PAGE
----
• Wicked Problems: What can leaders do?

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    Just over a year ago, I was spending countless hours (or at least it seemed that way) on a research project with Dr. Maureen Berner for the School of Government. That project eventually became a book in the Board Builders series entitled, “Wicked Problems: What Can Local Governments Do?” It was a big project for me and resulted in my first published writing. It took commitment, hard work, and a willingness to learn new skills to get the book from start to finish over the course of a year.

    The book focused on entrenched, complex community problems and on how local government leaders can address them through three general principles:

    • Working across boundaries,
    • Using government as a convener, and
    • Being willing to adapt over time.

    Communities across the US still face a variety of wicked problems and the principles developed for the guidebook still apply. But a critical element for success in addressing wicked problems that we didn’t discuss in our Board Builder is leadership commitment. Just as my efforts to finish the book would have floundered without deep commitment to my goal, without leadership commitment, any efforts to combat wicked problems will similarly fail.

    I’ve seen this play out in my work at the Center for Government Excellence at Johns Hopkins University (or GovEx) with cities across the US through the What Works Cities Initiative. The initiative is designed to accelerate cities’ use of data and evidence to improve people’s lives and combat wicked problems. The forms of government, size, demographics, and political parties of the leaders in each city we work with vary but their commitment to change binds them together. Cities from Anchorage, AK, to Cambridge, MA, and everywhere in between are committing to using data and evidence to help solve critical problems.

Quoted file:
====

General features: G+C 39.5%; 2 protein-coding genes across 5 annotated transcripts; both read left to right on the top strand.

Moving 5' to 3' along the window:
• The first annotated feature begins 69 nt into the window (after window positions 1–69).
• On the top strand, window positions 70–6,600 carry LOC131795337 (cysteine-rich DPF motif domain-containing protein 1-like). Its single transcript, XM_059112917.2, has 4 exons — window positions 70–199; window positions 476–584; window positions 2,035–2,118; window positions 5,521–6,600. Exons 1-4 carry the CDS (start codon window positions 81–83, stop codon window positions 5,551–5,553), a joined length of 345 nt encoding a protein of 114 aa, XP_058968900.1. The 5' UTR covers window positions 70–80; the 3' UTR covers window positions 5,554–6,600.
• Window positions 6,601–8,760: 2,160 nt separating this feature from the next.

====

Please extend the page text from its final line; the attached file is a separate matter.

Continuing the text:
Public commitment to the goal allows staff in the cities we work with to know what the priorities are and drive toward them. This commitment starts at the top. For an initiative like What Works Cities to succeed, leadership must be committed. In my experience, it is critical for leaders to:

    • Commit – Make the commitment clear, state goals publicly, and create plans to achieve them (see Vaughn Upshaw’s great post on the value of strategic plans).
    • Recommit – Review plans regularly, measure and take stock of progress, and reiterate commitment to goals to employees and stakeholders.
    • Commit again – Be accountable to commitments and even strategies change, continue to be open and public with the commitment to achieve goals.

    Without commitment, even the most well-researched strategies are bound to fail. Leaders need tools and strategies like those in our Board Builder to help address wicked problems, but they first must be committed to change. By being open and public with commitment, leaders can inspire confidence, empower subordinates, and generate momentum across organizations. And maybe even begin to tackle some wicked problems.

    Eric Reese
    Guest Blogger
    Eric Reese is a Senior Implementation Advisor for Cities at the Center for Government Excellence at Johns Hopkins University (GovEx). Before coming to GovEx, Eric worked on public education initiatives as a Fulbright Grantee in South Korea and at the DC Public Education Fund in Washington, DC. He is a proud alumnus of the MPA program at the School of Government.

    One thought on “Wicked Problems: What can leaders do?”

    • Maureen Berner says:

      Working with Eric reinforced my belief in being explicit and public about goals. Once there is a public commitment to a particular goal, it is so much easier to advance any discussion or task, large or small. And it does not mean the goal can’t change, but it does foster using data and collaboration to agree on how and why if it does. Eric spearheaded the process of setting our goal, committing to it, planning towards it, checking in on a regular basis, and staying on schedule, all of which meant the particular writing project he references was the most successful, timely one in which I have even been involved.

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